A Prayer of Julian of Norwich.
A prayer of Julian of Norwich
In you, Father all-mighty, we have our preservation and our bliss.
In you, Christ, we have our restoring and our saving.
You are our mother, brother, and Saviour. In you, our Lord the Holy Spirit, is marvellous and plenteous grace.
You are our clothing; for love you wrap us and embrace us.
You are our maker, our lover, our keeper.
Teach us to believe that by your grace all shall be well, and all shall be well,
and all manner of things shall be well. Amen
Julian is remembered on May 8th and here are a few thoughts about her:
Julian of Norwich.
In 1373, when she was 30 years old, an Englishwoman had a visionary experience during a serious illness. After she had thought about it — perhaps soon after the experience, perhaps as much as fifteen years later — she wrote a brief account of the visions and what they meant to her. But in 1393, she was still meditating on her experience and perhaps had begun to write a longer, more theologically-centred analysis. By 1394 she had become an anchorite, living in a cell attached to the parish church of St. Julian in Norwich (which may be the reason for the name we know her by); she was visited there by Margery Kempe in about 1413, and she was still living there in 1416.
This is all we know of Julian’s life. Some scholars believe that she was at one time a member of a religious community; others think not. Some think that she wrote out her book (which modern editors call Showings or Revelations of Divine Love); others believe that the work was dictated.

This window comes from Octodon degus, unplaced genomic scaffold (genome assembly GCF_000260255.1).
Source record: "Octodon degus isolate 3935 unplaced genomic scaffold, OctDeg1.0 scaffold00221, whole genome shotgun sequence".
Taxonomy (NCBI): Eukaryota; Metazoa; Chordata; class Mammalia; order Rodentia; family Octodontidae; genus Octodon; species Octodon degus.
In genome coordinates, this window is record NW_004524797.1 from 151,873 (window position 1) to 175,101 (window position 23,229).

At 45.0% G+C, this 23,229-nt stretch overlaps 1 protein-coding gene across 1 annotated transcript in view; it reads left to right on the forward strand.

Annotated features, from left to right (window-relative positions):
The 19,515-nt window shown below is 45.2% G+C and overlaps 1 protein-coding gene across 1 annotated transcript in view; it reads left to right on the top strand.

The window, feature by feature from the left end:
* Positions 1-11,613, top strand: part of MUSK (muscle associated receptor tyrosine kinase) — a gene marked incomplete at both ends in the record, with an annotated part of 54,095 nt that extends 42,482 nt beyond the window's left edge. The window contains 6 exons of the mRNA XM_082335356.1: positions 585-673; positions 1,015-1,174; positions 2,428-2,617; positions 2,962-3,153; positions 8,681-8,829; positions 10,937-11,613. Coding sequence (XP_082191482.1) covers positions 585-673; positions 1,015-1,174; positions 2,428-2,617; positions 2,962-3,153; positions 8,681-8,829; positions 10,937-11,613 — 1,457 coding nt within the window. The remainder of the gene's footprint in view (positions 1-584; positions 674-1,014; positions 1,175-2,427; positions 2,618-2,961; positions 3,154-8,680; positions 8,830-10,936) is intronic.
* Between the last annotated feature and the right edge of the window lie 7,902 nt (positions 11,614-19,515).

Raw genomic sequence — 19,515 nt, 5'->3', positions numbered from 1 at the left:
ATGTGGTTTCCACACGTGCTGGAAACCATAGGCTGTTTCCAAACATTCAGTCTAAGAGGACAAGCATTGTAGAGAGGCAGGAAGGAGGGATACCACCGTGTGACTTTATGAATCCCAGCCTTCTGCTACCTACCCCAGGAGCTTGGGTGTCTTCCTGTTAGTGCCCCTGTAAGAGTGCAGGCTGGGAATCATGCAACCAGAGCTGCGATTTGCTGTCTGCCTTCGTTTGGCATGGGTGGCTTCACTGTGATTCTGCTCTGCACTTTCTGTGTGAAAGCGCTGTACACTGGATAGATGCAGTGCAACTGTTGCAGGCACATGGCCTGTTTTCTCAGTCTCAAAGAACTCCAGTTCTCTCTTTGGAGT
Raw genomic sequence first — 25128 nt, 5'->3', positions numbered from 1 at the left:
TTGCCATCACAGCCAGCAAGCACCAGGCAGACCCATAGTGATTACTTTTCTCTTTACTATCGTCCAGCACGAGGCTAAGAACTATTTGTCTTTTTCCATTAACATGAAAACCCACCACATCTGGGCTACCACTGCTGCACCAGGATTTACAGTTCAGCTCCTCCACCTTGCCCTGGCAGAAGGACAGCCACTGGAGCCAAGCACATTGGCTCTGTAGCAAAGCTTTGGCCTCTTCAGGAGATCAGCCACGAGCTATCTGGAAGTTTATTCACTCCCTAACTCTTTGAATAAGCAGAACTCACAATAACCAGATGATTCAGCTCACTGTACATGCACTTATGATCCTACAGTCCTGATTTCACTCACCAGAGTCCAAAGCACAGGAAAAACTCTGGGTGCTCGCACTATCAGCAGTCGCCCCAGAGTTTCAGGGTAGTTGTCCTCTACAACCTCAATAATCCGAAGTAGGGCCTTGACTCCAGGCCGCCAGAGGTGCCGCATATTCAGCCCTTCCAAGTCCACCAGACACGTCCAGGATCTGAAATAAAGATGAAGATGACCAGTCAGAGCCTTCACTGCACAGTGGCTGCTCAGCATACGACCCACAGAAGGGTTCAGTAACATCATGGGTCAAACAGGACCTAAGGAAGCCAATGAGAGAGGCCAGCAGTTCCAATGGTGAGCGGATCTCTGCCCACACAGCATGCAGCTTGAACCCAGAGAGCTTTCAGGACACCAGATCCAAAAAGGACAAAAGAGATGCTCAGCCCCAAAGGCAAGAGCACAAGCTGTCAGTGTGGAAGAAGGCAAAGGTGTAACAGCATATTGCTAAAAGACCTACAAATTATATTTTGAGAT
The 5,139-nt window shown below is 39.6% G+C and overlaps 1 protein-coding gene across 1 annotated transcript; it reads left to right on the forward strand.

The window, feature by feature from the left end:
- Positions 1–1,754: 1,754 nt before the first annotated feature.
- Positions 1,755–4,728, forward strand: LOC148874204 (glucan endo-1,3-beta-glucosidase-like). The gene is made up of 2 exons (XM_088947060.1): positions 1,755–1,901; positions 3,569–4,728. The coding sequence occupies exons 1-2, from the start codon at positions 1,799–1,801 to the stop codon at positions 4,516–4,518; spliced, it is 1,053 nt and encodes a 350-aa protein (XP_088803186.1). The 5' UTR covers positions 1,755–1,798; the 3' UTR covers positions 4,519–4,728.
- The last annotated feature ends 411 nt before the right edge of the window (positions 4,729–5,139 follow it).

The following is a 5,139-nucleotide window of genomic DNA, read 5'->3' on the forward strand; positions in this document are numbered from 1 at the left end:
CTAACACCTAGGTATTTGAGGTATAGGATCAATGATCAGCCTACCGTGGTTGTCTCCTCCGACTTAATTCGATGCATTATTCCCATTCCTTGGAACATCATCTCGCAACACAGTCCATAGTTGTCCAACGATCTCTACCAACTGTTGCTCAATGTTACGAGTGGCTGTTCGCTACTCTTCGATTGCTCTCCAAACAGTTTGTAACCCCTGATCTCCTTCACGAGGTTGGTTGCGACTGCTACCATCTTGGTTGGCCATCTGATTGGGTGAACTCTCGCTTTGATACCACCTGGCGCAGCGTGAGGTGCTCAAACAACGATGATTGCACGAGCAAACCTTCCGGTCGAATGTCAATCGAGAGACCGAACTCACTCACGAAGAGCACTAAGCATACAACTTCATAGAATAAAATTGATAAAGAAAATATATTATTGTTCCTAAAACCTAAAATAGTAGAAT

We do know from Showings that she was well-read in scripture and in spiritual works, both older and contemporary, so somewhere she had access to a good library. Her writing style is not the least bit naive: she handles complex thoughts clearly and is rhetorically effective. The rhetoric is perhaps easier to see in the first, shorter text; the complexity in the later, longer text.
Julian’s emphasis on God’s love and desire for human salvation becomes more significant when one thinks of the period in which she wrote. The Black Death came not only in 1349; it came again and again for over a century. The Church on whose faith Julian relied was in schism, with two or more popes claiming authority, from 1378 to 1417. Monastic writers and parish priests were teaching that all this was a punishment from an angry God. It is as if Julian saw the need to offer an antidote to the pervasive fear of sin and death and damnation; in her texts, she did just that.
Alan Oldfield, ‘The Revelations of Julian of Norwich’, Friends of Julian of Norwich, St Gabriel’s Chapel, Community of All Hallows, Ditchingham, Bungay, Suffolk.